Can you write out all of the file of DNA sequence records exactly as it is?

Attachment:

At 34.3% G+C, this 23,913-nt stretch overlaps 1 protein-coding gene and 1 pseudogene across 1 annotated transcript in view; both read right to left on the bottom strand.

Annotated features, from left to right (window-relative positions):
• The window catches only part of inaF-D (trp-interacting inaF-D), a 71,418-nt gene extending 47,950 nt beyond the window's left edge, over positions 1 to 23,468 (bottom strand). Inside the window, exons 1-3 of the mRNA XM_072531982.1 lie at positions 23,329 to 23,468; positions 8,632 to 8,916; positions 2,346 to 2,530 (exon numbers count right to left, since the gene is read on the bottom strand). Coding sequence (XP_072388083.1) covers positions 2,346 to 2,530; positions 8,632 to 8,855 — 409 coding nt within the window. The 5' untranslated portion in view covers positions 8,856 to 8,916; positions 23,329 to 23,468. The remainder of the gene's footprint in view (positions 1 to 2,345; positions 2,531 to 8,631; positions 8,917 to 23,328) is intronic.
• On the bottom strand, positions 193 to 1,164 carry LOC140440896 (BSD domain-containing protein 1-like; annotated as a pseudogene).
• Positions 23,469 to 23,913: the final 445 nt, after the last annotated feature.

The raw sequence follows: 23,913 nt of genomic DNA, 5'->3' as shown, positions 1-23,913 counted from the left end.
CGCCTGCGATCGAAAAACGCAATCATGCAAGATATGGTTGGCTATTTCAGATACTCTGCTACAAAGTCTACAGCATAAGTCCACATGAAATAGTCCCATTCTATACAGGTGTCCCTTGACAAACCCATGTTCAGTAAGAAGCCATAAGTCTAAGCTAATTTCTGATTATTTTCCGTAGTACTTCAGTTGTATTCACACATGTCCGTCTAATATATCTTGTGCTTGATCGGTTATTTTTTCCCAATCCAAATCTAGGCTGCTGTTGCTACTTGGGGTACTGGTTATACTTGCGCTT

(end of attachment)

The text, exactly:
At 34.3% G+C, this 23,913-nt stretch overlaps 1 protein-coding gene and 1 pseudogene across 1 annotated transcript in view; both read right to left on the bottom strand.

Annotated features, from left to right (window-relative positions):
• The window catches only part of inaF-D (trp-interacting inaF-D), a 71,418-nt gene extending 47,950 nt beyond the window's left edge, over positions 1 to 23,468 (bottom strand). Inside the window, exons 1-3 of the mRNA XM_072531982.1 lie at positions 23,329 to 23,468; positions 8,632 to 8,916; positions 2,346 to 2,530 (exon numbers count right to left, since the gene is read on the bottom strand). Coding sequence (XP_072388083.1) covers positions 2,346 to 2,530; positions 8,632 to 8,855 — 409 coding nt within the window. The 5' untranslated portion in view covers positions 8,856 to 8,916; positions 23,329 to 23,468. The remainder of the gene's footprint in view (positions 1 to 2,345; positions 2,531 to 8,631; positions 8,917 to 23,328) is intronic.
• On the bottom strand, positions 193 to 1,164 carry LOC140440896 (BSD domain-containing protein 1-like; annotated as a pseudogene).
• Positions 23,469 to 23,913: the final 445 nt, after the last annotated feature.

The raw sequence follows: 23,913 nt of genomic DNA, 5'->3' as shown, positions 1-23,913 counted from the left end.
CGCCTGCGATCGAAAAACGCAATCATGCAAGATATGGTTGGCTATTTCAGATACTCTGCTACAAAGTCTACAGCATAAGTCCACATGAAATAGTCCCATTCTATACAGGTGTCCCTTGACAAACCCATGTTCAGTAAGAAGCCATAAGTCTAAGCTAATTTCTGATTATTTTCCGTAGTACTTCAGTTGTATTCACACATGTCCGTCTAATATATCTTGTGCTTGATCGGTTATTTTTTCCCAATCCAAATCTAGGCTGCTGTTGCTACTTGGGGTACTGGTTATACTTGCGCTT